I’m not a big fan of Seek & Finds. You know, the simple puzzles where you look at a word bank and then circle the word in a jumble of random letters and whatnot. It’s not that I don’t find them fun; it’s just that they’re pretty mindless. While I would agree that mindless activity may be necessary from time to time, we activate the lowest part of our cognitive being to complete these puzzles, focusing more on simple letter identification and pattern recognition than meaning and deep processing. Contrast that with crossword puzzles or logic exercises where we can almost feel our synapses firing and neurons carrying signals throughout our brains.
After spending some time over the last few weeks involved in scoring leader training for New York’s state tests, I started to wonder why our kids are approaching reading like a Seek & Find as opposed to a logic puzzle. Truth be told, when I was a classroom teacher, despite my best intentions, many of my students scavenged, rather than read, the literature and informational text materials we explored. Some weren’t fans of science, and, despite my best intentions, never came to love it like I do. Others simply didn’t know how to do anything but scavenge for info. I often thought, wouldn’t it be great if we had some sort of tool that helped spell out for students (and teachers) how to truly work towards becoming better receivers, users, and sharers of the written word?
Enter the common core.
Brief Intermission: For those of you unfamiliar with the “scavenger” method of “reading,” it basically works like this:
- Read questions given to be answered.
- Seek location in informational text or literature where this answer might be located.
- Find keywords and/or “giveaways” in text material.
- Write answer down without reading for context or deeper understanding.
Notice that this approach doesn’t actually involve any “reading.” For lack of a better characterization, it’s not good.
Seemingly, the Common Core State Standards (or Common Core Learning Standards here in New York) should address these concerns. And maybe, on some level, they do. However, when students are asked to “supply evidence from the text” on an assessment, it doesn’t necessarily mean that students will understand, or even consider, what was read. “Supplying” something is much less intensive than “explaining,” and much, much less intensive than “creating.” Yet, much of the sample and real questions I’ve seen ask students to respond to a prompt by supplying (or “using;” whatever that means) evidence from the text. Even local assessments that our districts are creating appeal to students to “find” evidence, without necessarily encouraging them to “think” about it.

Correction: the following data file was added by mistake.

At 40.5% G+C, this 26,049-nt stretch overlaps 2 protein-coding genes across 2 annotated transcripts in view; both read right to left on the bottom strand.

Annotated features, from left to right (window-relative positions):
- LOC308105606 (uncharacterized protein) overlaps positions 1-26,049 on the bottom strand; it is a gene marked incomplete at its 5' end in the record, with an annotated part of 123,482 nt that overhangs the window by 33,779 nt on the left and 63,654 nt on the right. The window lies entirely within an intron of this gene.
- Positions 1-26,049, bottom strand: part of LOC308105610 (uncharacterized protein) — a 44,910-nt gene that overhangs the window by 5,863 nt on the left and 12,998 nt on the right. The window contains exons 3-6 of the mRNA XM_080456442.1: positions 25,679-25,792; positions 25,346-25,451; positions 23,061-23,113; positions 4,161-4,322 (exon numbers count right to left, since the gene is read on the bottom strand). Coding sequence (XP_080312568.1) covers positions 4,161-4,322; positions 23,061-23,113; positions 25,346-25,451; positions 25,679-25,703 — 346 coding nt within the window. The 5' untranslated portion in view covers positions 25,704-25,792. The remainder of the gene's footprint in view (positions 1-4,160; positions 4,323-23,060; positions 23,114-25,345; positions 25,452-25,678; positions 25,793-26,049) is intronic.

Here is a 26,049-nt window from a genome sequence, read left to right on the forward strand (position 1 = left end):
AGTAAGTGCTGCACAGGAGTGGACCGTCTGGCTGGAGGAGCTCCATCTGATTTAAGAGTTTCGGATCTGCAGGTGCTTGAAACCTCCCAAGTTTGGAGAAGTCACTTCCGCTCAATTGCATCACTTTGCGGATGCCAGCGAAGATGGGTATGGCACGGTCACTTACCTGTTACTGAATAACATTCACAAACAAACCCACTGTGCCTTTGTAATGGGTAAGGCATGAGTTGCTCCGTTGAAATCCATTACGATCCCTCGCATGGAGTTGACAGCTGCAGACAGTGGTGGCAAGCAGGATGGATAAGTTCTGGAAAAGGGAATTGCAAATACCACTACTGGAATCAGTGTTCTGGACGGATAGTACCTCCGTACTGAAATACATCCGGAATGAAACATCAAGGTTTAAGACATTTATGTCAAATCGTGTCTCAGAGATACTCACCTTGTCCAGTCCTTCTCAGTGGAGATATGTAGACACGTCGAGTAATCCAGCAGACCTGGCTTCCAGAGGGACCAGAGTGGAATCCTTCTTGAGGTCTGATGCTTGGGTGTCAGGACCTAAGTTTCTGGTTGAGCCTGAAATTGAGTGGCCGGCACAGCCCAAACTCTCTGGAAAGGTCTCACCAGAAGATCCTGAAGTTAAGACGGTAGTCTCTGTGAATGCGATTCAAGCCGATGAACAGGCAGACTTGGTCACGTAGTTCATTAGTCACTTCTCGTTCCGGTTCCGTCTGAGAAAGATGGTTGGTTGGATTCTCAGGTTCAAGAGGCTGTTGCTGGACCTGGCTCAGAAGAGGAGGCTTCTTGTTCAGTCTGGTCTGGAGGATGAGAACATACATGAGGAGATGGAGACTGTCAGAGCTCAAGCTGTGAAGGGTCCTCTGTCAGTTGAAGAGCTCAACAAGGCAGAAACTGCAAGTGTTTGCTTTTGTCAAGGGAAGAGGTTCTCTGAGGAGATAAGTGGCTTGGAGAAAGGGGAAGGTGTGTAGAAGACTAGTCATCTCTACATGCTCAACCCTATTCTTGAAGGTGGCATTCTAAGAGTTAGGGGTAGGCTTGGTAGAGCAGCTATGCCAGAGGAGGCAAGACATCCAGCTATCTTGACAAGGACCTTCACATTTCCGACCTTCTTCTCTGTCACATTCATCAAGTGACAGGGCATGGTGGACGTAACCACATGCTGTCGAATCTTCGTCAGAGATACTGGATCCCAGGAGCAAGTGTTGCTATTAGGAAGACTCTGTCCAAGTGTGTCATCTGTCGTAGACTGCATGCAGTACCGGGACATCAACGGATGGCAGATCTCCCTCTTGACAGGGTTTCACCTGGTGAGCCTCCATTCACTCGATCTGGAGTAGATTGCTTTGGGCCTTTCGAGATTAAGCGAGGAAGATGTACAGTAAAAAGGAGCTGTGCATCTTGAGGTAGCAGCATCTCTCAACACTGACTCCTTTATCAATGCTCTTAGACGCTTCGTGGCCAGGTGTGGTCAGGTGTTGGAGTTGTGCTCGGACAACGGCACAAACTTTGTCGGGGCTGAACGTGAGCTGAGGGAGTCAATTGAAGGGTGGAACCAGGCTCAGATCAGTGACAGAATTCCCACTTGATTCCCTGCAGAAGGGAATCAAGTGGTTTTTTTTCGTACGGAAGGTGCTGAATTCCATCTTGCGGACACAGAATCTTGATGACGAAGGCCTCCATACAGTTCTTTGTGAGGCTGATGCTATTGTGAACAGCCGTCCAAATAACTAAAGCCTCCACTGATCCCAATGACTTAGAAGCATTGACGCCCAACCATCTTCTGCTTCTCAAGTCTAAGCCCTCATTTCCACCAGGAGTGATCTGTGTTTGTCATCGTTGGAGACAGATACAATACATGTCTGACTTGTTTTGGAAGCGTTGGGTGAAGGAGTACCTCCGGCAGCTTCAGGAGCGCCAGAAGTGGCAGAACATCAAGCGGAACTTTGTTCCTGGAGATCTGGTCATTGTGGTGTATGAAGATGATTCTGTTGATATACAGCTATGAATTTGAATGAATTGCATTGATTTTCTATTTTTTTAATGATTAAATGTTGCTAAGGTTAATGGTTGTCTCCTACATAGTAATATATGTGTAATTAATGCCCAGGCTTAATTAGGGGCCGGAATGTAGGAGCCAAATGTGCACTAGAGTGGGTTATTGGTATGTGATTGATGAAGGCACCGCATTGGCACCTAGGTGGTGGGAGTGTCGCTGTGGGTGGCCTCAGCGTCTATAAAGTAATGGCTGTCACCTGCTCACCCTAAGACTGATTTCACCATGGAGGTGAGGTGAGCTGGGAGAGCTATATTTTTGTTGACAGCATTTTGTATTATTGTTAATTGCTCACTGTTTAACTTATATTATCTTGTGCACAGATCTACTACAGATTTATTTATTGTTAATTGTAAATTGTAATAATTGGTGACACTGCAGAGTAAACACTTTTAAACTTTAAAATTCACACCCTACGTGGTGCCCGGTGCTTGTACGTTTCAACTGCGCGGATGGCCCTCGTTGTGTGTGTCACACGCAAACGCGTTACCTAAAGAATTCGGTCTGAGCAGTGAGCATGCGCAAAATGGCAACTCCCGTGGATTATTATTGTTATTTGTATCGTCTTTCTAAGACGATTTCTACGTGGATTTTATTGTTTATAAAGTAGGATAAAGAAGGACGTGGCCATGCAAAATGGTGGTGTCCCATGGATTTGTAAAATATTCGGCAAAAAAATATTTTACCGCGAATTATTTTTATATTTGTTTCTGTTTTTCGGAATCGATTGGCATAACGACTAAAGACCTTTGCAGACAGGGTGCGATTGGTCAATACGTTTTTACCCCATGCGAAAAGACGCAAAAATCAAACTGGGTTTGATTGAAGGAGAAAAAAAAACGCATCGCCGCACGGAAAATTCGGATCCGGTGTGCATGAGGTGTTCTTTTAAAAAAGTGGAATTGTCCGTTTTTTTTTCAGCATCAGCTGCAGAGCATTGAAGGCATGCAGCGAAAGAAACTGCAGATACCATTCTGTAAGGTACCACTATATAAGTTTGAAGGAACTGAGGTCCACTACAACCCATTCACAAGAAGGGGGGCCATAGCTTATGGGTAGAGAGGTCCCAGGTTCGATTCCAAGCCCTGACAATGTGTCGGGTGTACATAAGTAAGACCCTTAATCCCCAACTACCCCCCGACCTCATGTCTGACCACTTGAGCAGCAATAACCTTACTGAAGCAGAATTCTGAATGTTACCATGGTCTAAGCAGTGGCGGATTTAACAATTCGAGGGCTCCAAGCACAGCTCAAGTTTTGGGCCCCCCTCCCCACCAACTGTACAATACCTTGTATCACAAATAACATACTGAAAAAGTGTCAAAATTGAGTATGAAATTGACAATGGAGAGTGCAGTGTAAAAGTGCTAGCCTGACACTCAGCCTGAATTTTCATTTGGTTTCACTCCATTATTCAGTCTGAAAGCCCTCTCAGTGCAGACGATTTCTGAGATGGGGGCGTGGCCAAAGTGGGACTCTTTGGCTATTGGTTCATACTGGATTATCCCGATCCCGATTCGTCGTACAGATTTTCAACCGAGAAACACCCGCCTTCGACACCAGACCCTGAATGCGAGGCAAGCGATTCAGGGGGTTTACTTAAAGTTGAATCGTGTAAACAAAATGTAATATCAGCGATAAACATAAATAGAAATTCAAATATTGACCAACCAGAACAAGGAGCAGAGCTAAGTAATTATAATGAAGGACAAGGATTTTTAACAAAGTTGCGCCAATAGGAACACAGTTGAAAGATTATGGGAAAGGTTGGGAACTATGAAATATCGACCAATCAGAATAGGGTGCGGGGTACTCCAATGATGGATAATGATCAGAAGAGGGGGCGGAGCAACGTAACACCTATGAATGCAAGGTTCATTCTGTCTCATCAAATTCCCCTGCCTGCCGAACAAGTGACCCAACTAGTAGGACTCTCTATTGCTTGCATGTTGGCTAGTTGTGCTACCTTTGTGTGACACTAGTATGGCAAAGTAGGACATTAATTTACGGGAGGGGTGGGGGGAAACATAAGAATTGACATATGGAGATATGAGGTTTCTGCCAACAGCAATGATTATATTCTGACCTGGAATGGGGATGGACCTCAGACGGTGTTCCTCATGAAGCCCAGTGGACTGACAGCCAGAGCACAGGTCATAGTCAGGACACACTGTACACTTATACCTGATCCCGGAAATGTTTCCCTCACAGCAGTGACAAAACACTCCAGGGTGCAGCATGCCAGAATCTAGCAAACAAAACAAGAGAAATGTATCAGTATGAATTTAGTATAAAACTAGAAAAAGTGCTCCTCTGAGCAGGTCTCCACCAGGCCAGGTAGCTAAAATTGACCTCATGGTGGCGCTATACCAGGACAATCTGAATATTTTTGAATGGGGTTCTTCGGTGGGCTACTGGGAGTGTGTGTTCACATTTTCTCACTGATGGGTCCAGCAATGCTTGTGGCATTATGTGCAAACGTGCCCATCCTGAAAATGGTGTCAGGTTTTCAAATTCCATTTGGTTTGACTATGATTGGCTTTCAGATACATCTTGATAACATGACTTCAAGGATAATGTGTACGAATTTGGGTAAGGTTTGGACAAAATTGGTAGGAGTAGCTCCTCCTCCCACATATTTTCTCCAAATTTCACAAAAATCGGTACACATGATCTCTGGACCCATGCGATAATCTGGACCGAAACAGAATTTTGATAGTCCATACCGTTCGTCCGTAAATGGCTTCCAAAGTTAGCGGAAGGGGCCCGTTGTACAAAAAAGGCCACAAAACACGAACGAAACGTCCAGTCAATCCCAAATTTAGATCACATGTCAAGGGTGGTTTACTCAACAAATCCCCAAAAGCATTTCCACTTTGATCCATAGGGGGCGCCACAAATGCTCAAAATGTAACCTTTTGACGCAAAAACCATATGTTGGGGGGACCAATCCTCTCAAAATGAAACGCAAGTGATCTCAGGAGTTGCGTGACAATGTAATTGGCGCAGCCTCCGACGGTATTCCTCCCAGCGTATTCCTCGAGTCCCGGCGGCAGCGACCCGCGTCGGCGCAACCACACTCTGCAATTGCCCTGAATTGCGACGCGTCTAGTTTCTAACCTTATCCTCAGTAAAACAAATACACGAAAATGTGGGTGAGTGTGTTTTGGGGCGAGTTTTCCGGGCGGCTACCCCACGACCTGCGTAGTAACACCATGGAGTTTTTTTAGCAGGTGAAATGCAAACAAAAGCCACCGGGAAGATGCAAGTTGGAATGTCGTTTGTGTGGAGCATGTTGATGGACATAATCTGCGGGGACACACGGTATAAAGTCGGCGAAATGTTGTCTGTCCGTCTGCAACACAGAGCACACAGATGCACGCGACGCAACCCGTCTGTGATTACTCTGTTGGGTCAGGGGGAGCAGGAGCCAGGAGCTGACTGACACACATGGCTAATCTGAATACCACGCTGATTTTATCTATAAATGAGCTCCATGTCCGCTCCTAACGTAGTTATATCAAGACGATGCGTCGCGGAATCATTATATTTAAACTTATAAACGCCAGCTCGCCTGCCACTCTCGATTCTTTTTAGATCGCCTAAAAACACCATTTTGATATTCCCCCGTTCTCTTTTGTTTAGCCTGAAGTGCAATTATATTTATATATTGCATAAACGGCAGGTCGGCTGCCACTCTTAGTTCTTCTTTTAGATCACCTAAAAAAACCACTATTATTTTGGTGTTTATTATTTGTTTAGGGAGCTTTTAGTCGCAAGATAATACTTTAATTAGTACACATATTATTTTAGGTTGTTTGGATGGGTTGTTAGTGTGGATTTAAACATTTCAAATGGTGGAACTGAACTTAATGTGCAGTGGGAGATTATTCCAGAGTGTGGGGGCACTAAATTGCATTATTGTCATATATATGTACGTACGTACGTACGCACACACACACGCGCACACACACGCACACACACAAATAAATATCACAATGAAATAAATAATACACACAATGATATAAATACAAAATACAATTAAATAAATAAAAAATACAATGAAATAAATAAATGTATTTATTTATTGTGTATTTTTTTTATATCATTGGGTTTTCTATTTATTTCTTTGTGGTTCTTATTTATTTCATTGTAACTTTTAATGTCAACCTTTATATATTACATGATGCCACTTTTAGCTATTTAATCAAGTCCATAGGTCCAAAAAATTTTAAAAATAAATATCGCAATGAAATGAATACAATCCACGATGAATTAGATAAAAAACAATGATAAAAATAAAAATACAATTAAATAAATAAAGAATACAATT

Note that this doesn’t necessarily mean the sky is falling. I have seen a number of prompts that ask students to move beyond the evidence and expand on why that evidence is included in a passage, or to make direct connections to situations in a student’s personal life. However, these scenarios are not the norm, even though they should be. What can we do to move from scavenging to digesting of information? Here are three “simple” ideas:
1. Keep it real. Student reading has to mean something to students. While we can’t necessarily control what ends up on state assessments — though I would wager if we try hard enough, we can — we do have greater control over what is used in our classrooms, buildings and districts. If students can’t relate to it, they’re certainly not going to read it.
2. Question your questions. What are you asking students to do? “Seek” and “Find?” Or “Think,” “Create” and “Learn?” Often it isn’t the literature or informational text that doesn’t work, but what we ask students to do with that information that leads to scavenging.
3. Model. Some students have been scavenging since they learned to read, not necessarily because they want to but because they were never taught how to do anything else. Model positive reading behaviors for them, and most importantly, show them you value reading by picking up (and reading) a book regularly and often.
National Governors Association Center for Best Practices, Council of Chief State School Officers. (2010). Common Core State Standards for English Language Arts. Washington D.C.: National Governors Association Center for Best Practices, Council of Chief State School Officers.
Fred Ende (@fredende) is the director of SCIENCE 21 (www.pnwboces.org/science21) and currently serves as Regional Science Coordinator for Putnam/Northern Westchester BOCES. Fred blogs at www.fredende.blogspot.com and at ASCD EDge.